Another COVID Christmas hurting local retail sales – CTV Edmonton

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Shaun Vardon CTV News Ottawa Multi-Skilled Journalist
Santa Claus at St. Laurent Shopping Centre on Tuesday, Dec. 14, 2021. (Shaun Vardon/CTV News Ottawa)
Less than two weeks before Christmas, many Ottawa businesses are still feeling the COVID pinch.
According to the Canadian Federation of Independent Business, only 35 per cent of small businesses in Ontario are seeing normal revenues for this time of year.
Julie Kwiecinski, the director of provincial affairs for Ontario at the CFIB says Christmas won’t be merry and bright for many businesses. Almost 18 per cent of Ontario small businesses are considering bankruptcy.
“Across the province, sales are not looking very good this holiday shopping season,” Kwiecinski said. “Now with the new variant, that is keeping people at home and keeping them in the habit of online shopping.
Kwiecinski said more than half of businesses are concerned their customers have moved to either online shopping or big business shopping and won’t return.”
Al the St Laurent Shopping Centre, foot traffic and sales are up from last year, but retailers saying habits have changed.
Instead of spending the afternoon shopping, eating and browsing the stores, customers come in and out, just getting what they already planned to buy.
St. Laurent
Kristina Sparkes, the Marketing Manager at St Laurent says although there is optimism around this Christmas season, numbers have not returned to pre-pandemic levels.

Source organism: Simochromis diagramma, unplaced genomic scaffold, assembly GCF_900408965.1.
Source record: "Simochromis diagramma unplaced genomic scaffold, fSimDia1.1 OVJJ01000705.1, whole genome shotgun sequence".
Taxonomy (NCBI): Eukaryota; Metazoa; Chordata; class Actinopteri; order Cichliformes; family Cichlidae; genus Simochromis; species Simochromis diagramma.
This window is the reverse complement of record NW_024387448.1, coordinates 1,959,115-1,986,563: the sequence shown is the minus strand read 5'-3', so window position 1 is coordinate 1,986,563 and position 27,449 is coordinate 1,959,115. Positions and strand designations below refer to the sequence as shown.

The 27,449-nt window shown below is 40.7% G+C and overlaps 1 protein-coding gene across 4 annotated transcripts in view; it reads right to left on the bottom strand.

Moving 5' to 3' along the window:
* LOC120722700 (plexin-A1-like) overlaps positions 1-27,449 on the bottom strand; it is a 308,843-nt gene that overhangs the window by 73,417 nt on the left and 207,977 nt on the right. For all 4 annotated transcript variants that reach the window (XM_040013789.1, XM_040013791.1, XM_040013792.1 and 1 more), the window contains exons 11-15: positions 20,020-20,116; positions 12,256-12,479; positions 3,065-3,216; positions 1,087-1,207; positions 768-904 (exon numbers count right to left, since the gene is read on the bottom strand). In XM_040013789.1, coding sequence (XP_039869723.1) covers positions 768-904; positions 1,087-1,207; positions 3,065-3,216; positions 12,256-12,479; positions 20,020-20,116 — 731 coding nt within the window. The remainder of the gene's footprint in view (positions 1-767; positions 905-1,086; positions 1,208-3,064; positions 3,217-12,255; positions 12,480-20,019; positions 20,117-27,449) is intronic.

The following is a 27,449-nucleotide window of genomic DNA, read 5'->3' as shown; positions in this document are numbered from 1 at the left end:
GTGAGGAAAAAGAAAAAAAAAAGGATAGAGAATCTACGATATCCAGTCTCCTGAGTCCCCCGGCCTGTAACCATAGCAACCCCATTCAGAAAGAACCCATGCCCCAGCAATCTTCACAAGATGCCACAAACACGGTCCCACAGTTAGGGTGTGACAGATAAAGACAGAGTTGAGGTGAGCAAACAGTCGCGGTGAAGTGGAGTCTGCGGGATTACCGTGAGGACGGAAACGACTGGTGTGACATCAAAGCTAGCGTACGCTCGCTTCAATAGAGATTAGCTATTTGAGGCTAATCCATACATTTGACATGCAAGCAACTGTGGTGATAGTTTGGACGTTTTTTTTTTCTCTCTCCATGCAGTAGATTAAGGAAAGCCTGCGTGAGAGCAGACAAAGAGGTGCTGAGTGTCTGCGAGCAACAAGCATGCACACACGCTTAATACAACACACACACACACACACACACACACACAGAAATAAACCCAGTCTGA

“We have seen a nice increase in traffic over last year, we have seen a lot of people out shopping but we are definitely not back to 2019 scenario by any stretch,” marketing manager Kristina Sparkes said.
“We don’t have some of the occupancy restrictions we have had in the past and people are happy they have stock to sell in their stores.”
Shoppers CTV News spoke with were positive about Christmas 2021, saying being able to get together with family means they will be spending more.
Shopper Ally Mamo says seeing things open makes it a lot more exciting, and she feels that excitement pushes people to spend more.
“I think last year we did not really do anything we just kind of stayed at home. COVID was at an all time high and now we can see our relatives and kind of  have a normal Christmas unlike last year.”
However, with the rapidly surging Omicron variant of COVID-19, families may need to reconsider their holiday gathering plans.
Dr. Kieran Moore, Ontario’s chief medical officer of health, said the province could move to restrict indoor gatherings as early as this week.
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